The golden forests and gentle hills of the island are clearly the result of arcane alterations. The Quel’dorei began their transformation of the forest in Sunstrider Isle, and it still stands as a showcase of their great efforts. It is like a massive park, decorated with monuments of times past.

Delicate spires and domed houses also dot the landscape. Most of these are museums or libraries, though a few are homes of high-ranking nobles. The largest structure is Falthrien Academy, nestled in the southern hills of Sunstrider Isle. Like many students in Dalaran, I was told tales of the incredible magic resources within Falthrien Academy and its sister school, Duskwither Spire (which is in northeastern Eversong). In those days, the two locales were the bases for the Magisters' College. While both are still used, the College has relocated to a new headquarters in Silvermoon City, part of a general trend towards centralization in the elven nation.

One of the most striking sights of Sunstrider Isle are the Burning Crystals. The Burning Crystals have long powered the arcane experiments conducted in Sunstrider Isle. Mana wyrms, magical creations that feed off of the dead mana that accumulates around the crystals, wriggle through the air around each set. Regrettably, the Scourge invasion disrupted the mana feed and the wyrms now behave erratically, sometimes damaging the crystals they were meant to protect. Overworked magisters must now ensure that the Burning Crystals operate as planned.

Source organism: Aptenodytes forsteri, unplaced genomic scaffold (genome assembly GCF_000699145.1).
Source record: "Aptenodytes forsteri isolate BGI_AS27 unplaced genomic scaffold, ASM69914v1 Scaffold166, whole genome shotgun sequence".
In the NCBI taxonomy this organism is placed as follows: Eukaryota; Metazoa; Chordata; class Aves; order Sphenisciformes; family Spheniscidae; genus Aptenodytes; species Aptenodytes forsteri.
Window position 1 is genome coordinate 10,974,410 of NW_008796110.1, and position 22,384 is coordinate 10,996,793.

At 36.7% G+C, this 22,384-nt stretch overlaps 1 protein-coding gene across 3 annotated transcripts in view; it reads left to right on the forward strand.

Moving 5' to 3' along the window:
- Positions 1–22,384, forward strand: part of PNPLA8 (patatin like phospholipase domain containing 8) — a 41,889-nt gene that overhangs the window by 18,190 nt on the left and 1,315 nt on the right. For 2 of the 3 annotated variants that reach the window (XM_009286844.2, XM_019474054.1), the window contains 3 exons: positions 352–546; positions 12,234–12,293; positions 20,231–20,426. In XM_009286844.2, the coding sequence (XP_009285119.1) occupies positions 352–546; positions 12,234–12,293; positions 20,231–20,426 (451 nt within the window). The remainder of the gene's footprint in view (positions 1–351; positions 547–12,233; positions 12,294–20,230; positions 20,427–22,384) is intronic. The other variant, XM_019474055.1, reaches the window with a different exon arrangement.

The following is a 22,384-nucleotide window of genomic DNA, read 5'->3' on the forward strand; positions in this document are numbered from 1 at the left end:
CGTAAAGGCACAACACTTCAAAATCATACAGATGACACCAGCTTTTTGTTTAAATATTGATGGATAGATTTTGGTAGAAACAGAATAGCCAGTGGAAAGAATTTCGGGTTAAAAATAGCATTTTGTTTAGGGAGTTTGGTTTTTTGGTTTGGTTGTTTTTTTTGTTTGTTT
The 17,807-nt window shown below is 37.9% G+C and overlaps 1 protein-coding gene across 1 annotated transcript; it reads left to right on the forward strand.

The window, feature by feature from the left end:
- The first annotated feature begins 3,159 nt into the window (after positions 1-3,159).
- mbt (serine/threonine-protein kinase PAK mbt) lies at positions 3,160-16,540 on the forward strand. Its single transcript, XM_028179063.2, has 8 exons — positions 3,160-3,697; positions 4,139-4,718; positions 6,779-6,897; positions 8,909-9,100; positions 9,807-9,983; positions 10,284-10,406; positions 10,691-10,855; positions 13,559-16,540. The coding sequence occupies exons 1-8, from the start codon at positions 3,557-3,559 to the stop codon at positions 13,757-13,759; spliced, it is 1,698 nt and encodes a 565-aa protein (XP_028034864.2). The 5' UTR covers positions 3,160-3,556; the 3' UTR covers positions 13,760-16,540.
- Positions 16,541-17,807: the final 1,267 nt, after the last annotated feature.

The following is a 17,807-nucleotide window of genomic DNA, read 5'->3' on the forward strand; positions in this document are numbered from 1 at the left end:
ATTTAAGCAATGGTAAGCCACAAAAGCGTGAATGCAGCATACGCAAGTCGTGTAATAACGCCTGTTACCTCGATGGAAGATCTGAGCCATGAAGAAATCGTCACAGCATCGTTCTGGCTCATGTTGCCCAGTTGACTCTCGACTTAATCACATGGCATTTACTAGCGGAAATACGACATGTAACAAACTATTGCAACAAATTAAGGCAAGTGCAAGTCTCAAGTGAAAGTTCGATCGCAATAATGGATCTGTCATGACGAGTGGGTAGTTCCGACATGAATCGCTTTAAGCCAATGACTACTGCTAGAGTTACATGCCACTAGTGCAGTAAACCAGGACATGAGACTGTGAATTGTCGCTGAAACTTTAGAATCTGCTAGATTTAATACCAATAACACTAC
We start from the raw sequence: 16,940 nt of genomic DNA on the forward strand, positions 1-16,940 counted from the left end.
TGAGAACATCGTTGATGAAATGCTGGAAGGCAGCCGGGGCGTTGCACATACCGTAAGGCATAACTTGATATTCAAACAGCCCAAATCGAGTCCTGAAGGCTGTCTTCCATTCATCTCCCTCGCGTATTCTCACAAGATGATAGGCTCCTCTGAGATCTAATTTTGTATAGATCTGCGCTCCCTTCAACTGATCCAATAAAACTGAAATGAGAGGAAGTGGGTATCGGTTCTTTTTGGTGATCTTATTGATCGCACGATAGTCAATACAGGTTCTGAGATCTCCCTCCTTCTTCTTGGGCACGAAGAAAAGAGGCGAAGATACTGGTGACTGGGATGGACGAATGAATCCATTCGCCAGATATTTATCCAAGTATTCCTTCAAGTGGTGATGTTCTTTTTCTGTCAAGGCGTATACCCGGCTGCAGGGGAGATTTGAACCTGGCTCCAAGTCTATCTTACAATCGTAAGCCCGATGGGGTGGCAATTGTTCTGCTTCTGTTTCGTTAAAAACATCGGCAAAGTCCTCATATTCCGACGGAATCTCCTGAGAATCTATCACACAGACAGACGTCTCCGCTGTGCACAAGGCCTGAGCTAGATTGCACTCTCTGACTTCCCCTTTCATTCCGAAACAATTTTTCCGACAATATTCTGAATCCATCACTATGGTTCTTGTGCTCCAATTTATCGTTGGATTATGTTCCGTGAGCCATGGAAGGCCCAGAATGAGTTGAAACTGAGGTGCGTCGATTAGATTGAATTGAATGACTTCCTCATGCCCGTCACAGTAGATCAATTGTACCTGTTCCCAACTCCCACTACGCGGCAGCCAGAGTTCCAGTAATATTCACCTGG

“It’s more than just the mana wyrms that are affected,” complained one magister, referring to the guardians. We were standing before a trio of green crystals that hovered above an ornate stone platform. Chains of gold bound the crystals together, and mana wyrms swam lazily around us.

“How so?”

“The Burning Crystals used to tap into the Sunwell. Upon the Sunwell’s corruption, the crystals suffered the same fate.”

“Does it still draw from the Sunwell?”

“No, it now contains energy harvested from Outland. However, something is definitely wrong with this energy. In addition to the wyrms, the local fauna has been driven half-mad. We’ve been forced to cull them several times. Terrible, I know! But we had no choice. It was the only way to keep Sunstrider Isle safe.”